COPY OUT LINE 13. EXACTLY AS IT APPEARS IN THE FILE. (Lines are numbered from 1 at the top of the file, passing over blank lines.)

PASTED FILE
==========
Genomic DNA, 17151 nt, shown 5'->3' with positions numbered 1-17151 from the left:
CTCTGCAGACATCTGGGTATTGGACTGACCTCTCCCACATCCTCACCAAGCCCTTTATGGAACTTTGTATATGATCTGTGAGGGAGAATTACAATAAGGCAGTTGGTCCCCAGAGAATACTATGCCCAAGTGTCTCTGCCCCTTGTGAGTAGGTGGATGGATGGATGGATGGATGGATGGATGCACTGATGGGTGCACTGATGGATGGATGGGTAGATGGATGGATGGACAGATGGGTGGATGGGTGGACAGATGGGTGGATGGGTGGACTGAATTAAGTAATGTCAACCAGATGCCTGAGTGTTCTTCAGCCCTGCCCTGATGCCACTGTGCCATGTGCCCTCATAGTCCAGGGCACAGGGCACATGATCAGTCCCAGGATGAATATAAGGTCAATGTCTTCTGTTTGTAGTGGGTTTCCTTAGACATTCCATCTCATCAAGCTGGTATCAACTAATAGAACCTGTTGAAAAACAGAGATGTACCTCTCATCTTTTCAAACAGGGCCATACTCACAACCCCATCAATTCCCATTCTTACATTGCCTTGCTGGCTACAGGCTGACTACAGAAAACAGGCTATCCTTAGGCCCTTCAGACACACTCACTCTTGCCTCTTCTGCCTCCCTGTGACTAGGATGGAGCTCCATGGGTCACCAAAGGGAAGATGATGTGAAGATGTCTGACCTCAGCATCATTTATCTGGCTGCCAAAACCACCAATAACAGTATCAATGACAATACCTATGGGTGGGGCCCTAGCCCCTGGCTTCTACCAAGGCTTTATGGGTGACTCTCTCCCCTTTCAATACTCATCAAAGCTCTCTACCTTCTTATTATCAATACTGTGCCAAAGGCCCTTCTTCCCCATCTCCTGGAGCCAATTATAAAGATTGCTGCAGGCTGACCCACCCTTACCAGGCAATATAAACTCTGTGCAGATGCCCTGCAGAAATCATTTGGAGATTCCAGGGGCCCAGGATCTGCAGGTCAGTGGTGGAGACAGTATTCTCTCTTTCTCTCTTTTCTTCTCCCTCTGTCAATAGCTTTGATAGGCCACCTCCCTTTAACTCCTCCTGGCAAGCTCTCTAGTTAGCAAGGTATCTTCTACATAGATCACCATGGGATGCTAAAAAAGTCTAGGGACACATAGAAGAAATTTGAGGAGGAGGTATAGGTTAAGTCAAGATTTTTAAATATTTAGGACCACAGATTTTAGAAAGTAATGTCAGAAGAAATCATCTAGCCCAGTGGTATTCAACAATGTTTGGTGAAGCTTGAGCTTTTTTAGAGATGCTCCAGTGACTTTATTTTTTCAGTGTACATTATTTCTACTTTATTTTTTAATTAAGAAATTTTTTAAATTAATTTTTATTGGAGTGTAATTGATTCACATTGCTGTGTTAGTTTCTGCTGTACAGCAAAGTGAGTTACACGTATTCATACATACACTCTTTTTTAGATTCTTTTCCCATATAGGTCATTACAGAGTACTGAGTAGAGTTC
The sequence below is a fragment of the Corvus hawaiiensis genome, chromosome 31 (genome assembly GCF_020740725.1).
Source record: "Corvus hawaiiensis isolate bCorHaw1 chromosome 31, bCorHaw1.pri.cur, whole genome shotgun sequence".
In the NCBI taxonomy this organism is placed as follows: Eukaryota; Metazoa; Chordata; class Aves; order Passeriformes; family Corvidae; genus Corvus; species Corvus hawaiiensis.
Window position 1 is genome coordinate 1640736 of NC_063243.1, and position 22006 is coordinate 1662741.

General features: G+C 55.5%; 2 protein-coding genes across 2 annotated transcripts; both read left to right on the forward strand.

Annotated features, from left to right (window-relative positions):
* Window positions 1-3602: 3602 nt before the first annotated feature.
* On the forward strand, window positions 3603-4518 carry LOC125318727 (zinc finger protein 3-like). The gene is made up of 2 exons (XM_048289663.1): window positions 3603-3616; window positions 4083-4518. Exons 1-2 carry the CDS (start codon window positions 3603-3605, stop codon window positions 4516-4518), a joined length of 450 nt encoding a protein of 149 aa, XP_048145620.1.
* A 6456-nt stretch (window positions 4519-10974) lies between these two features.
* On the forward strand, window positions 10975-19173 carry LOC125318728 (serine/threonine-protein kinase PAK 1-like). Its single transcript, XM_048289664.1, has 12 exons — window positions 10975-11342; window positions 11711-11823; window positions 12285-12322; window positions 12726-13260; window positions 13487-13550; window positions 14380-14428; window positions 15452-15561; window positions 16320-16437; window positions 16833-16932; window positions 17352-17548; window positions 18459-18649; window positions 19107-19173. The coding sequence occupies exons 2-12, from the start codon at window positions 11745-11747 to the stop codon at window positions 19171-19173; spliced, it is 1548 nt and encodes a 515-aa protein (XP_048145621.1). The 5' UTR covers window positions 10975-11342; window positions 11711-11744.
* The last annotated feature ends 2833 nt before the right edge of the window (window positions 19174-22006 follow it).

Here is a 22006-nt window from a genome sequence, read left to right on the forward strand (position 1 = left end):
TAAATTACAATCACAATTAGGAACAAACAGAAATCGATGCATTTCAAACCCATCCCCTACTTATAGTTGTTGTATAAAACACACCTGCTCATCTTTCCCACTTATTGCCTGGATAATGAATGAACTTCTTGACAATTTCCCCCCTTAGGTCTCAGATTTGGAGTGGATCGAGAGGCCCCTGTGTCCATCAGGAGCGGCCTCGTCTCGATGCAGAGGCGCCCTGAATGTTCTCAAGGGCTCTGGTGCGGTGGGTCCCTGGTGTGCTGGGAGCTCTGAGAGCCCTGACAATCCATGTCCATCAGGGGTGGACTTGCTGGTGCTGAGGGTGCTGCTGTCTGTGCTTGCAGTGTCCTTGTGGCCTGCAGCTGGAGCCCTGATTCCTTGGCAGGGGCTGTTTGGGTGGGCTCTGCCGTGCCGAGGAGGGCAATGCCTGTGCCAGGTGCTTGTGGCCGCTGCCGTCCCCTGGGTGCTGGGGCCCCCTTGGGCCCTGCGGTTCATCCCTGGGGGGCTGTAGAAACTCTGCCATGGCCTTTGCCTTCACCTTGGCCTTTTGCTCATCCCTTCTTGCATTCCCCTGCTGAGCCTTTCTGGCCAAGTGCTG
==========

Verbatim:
* The last annotated feature ends 2833 nt before the right edge of the window (window positions 19174-22006 follow it).